Vermont Arts Council

Creative Segment Leader Spotlight: Jordyn Taylor Fitch with Junction Arts & Media

Creative Segment Leader: Jordyn Taylor Fitch

Pronouns: They/them
Organization/Business and Position: JAM – Junction Arts & Media, Community Engagement Producer
Creative Segment: Film & Media
Medium: Community Access Television
Creative Zone: Cornerstone Creative Community (3CVT) Zone
Website/Public Media:
JAM Website
JAM Instagram
JAM Youtube Channel

The Creative Segment Leader Spotlight series explores the seven Creative Segments that make up Vermont’s diverse creative sector by shining a spotlight on the people who work within them.

A smiling person waves from behind a buffet table with others milling around.
DJ Sean Hay and family at a JAM pop-up party. Photo by Jordyn Taylor Fitch.

Tell us about your work/business or organization and how it came to be:

JAM – Junction Arts & Media (CATV, Community Access Television) is a 501(c)3 community-building organization that enables open public dialogue, expression, and government transparency by providing access to the expanding world of media and has done so for the past 30 years. JAM serves the towns of Hartford, Hartland, and Norwich, VT and Hanover and Lebanon, NH. JAM provides a platform to all residents where they can debate local issues, showcase artistic expression, and celebrate school and community happenings. JAM also delivers independent access to local political issues through the recording of government meetings.

Share something exciting you/your organization is working on:

Our organization has kicked off this fall with immersive media arts opportunities in a new home under a new name reflecting its growth: JAM – Junction Arts & Media. JAM builds upon CATV’s trusted role as the Upper Valley’s non-profit public access media organization, now supporting local content creators across the full media spectrum and through in-person media arts exhibits, activities, and events.

A young person with a ponytail at a camera records an outdoor performance.
JAM volunteer Polly Chesnokova on camera at Riverfolk festival in 2022. Photo by Jordyn Taylor Fitch.

CATV’s transformation received a boost in July when it exceeded its crowdfunding campaign goal of $15,000 to earn a 2:1 match through the Vermont ACCD’s Better Places program, which aims “to create inclusive and vibrant spaces.” This grant is enabling the expansion of JAM’s offerings and new walk-in media arts space in White River Junction, VT (in the former Newberry Market). JAM is now open daily as a gathering place for the public to acquire multimedia skills, meet collaborators, be inspired by media arts installations, and connect with audiences through in-person events designed to build community through media arts.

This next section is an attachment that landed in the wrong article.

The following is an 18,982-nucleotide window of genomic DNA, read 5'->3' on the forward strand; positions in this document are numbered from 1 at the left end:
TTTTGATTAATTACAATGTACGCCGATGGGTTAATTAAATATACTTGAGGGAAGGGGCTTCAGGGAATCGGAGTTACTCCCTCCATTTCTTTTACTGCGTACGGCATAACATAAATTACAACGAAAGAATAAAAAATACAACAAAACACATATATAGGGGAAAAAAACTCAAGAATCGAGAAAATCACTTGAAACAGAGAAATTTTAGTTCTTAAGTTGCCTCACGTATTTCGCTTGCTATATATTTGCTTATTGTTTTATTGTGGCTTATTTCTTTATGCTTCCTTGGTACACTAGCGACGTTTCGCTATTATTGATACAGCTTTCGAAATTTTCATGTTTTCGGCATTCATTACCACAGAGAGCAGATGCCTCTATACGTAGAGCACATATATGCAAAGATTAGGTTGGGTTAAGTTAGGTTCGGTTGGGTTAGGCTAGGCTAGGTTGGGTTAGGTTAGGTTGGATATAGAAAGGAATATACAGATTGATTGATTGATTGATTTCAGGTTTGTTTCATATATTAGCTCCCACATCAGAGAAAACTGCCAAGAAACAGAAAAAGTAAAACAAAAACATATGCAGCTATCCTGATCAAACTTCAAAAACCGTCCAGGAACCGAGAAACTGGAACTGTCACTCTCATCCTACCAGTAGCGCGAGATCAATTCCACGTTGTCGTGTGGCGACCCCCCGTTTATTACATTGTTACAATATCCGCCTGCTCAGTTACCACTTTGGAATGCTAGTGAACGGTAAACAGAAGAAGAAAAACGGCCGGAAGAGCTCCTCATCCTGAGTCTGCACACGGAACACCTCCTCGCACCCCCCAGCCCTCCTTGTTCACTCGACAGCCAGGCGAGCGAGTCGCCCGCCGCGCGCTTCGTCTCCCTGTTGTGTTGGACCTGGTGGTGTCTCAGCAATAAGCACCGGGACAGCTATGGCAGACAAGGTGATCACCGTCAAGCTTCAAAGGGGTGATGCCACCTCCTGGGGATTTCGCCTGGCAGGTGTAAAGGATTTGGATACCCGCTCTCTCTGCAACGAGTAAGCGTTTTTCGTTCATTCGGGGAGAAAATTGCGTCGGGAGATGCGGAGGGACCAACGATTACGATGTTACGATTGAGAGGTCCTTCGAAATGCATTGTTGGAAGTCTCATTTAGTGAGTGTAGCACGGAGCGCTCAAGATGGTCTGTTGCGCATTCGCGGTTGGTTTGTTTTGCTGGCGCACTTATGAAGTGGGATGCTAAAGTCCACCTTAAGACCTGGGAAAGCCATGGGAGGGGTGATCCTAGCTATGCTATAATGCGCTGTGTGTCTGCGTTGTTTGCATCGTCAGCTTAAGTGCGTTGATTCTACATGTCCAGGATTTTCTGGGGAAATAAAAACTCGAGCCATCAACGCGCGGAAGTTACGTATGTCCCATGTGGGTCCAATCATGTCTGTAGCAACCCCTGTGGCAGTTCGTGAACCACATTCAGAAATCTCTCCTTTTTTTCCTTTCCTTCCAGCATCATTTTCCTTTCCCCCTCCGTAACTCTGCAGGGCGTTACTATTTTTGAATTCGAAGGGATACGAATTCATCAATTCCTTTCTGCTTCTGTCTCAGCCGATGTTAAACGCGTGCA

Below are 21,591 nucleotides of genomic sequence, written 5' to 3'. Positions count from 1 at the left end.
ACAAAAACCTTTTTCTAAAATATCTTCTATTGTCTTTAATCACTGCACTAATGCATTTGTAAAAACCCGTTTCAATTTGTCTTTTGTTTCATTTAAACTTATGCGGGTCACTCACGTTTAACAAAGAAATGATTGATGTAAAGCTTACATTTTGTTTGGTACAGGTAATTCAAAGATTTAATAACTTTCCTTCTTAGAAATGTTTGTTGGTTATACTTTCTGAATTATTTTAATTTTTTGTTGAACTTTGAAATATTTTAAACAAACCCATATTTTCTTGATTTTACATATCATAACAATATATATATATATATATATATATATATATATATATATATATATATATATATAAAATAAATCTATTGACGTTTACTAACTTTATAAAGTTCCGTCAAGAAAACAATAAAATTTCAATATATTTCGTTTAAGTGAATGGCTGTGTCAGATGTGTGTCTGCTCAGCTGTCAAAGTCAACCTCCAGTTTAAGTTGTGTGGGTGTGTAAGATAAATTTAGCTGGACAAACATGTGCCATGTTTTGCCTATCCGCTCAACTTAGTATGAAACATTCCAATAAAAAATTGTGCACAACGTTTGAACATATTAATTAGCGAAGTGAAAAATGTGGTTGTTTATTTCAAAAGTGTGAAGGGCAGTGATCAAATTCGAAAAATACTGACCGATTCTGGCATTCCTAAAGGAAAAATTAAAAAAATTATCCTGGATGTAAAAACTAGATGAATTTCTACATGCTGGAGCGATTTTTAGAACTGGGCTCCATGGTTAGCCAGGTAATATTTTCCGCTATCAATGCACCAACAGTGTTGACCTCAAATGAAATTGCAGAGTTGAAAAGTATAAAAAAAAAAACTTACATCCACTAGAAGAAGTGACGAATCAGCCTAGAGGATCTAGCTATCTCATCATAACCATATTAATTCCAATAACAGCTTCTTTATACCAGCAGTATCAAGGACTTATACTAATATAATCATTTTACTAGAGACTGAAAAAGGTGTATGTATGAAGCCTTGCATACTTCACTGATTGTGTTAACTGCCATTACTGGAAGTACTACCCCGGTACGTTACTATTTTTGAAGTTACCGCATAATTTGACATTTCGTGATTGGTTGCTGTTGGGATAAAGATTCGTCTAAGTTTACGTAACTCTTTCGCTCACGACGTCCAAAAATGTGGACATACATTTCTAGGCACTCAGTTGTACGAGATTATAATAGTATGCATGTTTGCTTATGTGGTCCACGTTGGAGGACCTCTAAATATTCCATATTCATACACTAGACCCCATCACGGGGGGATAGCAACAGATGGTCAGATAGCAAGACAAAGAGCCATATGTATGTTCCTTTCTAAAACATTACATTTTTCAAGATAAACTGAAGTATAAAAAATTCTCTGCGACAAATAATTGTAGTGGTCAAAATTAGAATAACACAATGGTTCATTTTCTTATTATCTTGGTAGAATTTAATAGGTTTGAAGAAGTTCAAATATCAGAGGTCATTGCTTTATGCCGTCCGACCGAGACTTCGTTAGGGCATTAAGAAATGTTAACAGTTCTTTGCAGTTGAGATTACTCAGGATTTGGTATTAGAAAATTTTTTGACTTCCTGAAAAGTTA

Describe something that has changed for you and your work during the pandemic:

I think the pandemic has made everyone reevaluate their relationships with others, their community, and with connection in general. “Media Organization” has been an interesting space to occupy, as we’ve seen so many people dealing with a sense of exhaustion and apprehension around media consumption. Whether it was the news, or a binge TV show, or a Twitter feed, social and digital media were the only things keeping us all just barely sane and with some semblance of connection to one another. So where does that leave an organization with a core mission of sending you more media through your screens? I think the pandemic is one of many things that really helped not only catalyze, but also really solidify the need for our repositioning within the community – not just a cable channel that’s beaming you information, but a media arts community using media to bring people together.

A bright room of tables filled with people working at computers.
JAM’s Animation Camp in 2022. Photo by Jordyn Taylor Fitch.

Share something special about being a creative within your town or community:

I’ve found that the most special and exciting aspect of being a creative in the Upper Valley has been tapping into this deep-rooted, dedicated, and highly collaborative community of artists that sits sorta tucked away, just below the surface. It’s not something I particularly noticed about this area when I was in undergrad, but after stepping into a new, creative, and community-facing role in White River, I have felt this almost explosion of connections and creativity and a general attitude within the creative community here that screams: Let’s just make art together because it makes us happy. And I freaking love that.